Frank focuses on what is, as he says, “something unique in the history of American social movements: a mass conversion to free-market theory as a response to hard times.” It is indeed remarkable. After all, for three decades before the financial crisis American politics and policy had been increasingly dominated by laissez-faire ideology, by the belief that markets—and financial markets in particular—should be allowed to run free. Then came the inevitable crash. But far from demanding a return to stronger regulation, much of the American electorate turned to the view that the crisis was caused by too much government intervention, and rallied around politicians aiming to dive even deeper into the policies that led to crisis in the first place.
How did this happen? Frank’s answer is that it was the bailouts that did it. By doing things Geithner’s way—by bailing out the bankers without strings or blame—the Obama administration left an understandably angry American public with the correct sense that someone was getting away with something. And the right proved adept at exploiting that sense. The famous February 2009 rant by CNBC’s Rick Santelli that started the Tea Party movement was a denunciation of TARP, the big bank bailout passed in the waning days of the Bush administration (although a plurality of voters believe that it was passed under Obama). True, Santelli focused all his ire on a tiny piece of TARP, the planned aid for troubled homeowners (aid that mostly never materialized), not the much bigger aid for banks. But at least he was blaming someone, which the Obama administration was refusing to do.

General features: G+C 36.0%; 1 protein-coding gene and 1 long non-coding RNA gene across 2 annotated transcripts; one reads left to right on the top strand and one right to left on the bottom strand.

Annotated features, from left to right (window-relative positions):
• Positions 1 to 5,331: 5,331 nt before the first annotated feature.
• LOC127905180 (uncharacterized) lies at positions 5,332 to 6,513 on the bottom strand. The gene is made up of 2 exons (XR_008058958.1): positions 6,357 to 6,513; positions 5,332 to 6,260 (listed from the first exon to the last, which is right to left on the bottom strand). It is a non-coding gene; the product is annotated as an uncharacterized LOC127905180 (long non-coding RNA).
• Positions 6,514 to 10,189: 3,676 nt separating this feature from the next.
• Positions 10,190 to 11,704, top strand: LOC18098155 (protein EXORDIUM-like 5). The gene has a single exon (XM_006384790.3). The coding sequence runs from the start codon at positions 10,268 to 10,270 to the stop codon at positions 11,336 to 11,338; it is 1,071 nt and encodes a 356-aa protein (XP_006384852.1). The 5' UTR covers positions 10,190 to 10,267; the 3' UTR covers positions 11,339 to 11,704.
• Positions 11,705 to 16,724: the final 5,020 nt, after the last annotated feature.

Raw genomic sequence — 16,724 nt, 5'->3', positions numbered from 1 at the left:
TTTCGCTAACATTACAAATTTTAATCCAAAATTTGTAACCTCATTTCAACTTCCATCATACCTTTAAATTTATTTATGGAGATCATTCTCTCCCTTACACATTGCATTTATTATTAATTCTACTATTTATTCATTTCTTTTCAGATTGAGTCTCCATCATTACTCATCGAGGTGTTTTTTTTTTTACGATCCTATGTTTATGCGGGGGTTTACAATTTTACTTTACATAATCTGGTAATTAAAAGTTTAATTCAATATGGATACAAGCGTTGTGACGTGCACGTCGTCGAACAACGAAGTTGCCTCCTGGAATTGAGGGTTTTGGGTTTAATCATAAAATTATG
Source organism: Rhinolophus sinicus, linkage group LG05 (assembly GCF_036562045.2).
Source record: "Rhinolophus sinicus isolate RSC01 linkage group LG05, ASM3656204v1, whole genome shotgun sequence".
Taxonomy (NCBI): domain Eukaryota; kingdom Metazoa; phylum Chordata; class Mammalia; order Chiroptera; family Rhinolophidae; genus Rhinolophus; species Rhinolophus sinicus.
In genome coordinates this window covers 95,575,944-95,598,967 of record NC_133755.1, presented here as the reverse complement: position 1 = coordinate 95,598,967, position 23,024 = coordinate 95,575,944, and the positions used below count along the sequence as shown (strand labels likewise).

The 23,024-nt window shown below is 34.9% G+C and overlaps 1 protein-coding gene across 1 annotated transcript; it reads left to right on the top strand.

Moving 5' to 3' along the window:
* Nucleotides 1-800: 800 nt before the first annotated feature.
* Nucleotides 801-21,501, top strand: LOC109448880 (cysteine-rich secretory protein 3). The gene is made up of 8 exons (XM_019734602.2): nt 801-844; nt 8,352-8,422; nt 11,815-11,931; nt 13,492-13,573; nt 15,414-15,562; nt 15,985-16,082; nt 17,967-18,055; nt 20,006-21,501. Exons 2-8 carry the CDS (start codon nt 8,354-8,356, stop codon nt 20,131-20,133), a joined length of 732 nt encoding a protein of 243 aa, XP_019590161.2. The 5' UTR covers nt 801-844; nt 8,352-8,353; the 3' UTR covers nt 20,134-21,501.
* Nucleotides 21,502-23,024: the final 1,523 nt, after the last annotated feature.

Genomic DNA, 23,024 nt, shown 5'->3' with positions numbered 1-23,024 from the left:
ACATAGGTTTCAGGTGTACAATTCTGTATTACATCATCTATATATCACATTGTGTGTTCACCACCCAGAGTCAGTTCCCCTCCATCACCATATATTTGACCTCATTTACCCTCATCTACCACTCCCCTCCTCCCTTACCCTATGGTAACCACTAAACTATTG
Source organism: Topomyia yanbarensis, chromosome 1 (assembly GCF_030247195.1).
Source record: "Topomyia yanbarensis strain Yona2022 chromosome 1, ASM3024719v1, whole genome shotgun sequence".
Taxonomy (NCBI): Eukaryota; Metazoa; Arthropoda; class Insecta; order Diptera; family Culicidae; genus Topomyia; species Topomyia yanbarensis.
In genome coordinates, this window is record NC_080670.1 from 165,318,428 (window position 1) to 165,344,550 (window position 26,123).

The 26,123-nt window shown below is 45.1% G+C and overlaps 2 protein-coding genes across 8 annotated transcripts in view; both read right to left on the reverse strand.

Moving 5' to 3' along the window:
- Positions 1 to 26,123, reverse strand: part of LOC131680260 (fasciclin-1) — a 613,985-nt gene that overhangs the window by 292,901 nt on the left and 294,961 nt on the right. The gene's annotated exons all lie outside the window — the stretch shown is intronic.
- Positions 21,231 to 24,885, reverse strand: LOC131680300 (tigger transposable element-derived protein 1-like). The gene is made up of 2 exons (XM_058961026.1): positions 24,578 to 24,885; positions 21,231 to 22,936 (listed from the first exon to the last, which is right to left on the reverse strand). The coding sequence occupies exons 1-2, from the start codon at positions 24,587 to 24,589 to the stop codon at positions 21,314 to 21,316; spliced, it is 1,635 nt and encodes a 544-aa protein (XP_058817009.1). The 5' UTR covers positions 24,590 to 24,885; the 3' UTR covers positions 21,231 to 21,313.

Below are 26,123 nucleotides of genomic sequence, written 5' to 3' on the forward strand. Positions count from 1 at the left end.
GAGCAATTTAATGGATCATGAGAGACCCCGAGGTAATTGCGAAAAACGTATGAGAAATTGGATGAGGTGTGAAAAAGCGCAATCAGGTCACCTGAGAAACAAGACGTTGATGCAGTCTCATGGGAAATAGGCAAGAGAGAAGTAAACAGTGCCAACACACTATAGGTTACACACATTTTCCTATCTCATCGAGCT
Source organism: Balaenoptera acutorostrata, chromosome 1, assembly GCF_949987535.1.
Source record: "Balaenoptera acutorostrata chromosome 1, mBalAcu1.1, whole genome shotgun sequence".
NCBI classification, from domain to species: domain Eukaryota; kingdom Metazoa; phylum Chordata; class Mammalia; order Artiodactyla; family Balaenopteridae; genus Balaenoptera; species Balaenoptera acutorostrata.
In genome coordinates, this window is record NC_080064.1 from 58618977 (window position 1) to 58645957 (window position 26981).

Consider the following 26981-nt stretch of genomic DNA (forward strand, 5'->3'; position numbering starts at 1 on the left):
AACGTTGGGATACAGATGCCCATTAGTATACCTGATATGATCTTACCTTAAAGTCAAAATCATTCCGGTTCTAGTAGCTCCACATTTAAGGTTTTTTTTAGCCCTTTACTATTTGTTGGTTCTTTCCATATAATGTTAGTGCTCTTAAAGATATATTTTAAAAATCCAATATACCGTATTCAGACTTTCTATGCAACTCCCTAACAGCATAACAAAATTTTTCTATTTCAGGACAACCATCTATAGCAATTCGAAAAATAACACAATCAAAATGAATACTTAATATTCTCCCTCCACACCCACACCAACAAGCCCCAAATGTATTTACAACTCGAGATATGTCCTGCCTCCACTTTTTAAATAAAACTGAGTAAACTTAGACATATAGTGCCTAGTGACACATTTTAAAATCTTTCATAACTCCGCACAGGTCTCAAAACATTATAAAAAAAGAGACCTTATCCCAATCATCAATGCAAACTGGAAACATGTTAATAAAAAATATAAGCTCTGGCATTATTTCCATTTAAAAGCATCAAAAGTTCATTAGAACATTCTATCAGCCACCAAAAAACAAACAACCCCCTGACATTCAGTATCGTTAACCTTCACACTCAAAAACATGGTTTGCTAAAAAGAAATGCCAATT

And by the time Obama began, tentatively, to suggest that some bankers might have misbehaved a bit, it was too late. The entire Republican Party and much of the electorate had settled into a narrative in which the financial crisis of 2008—a crisis that followed fourteen years of hard-right Republican congressional dominance and eight years in which hard-line conservatives controlled all three branches of government—was caused by…too much government intervention to help the poor and, especially, the nonwhite. As Frank writes:
But why did the right do so much better a job than Obama and company of seizing the moment? We’ve already seen part of the answer: Democrats in general, and Obama in particular, were too close to Wall Street to deal effectively with a crisis that Wall Street had created. Frank also makes an important point: in the recent political climate, ignorance really has been strength. You might think that the hermetic intellectual universe the right has created for itself, a kind of alternative reality walled off from any evidence that might contradict faith in the wonders of free markets and the evils of government intervention, would be a liability for the GOP. And it does indeed wreak havoc with actual policymaking. In political terms, however, it has given Republicans unity and certainty where Democrats have been weak and divided.
Back to the usual, all-purpose culprit: government…. The feds forced banks to hand out special loans to minority borrowers…and…the entire financial crisis was a consequence of government interference.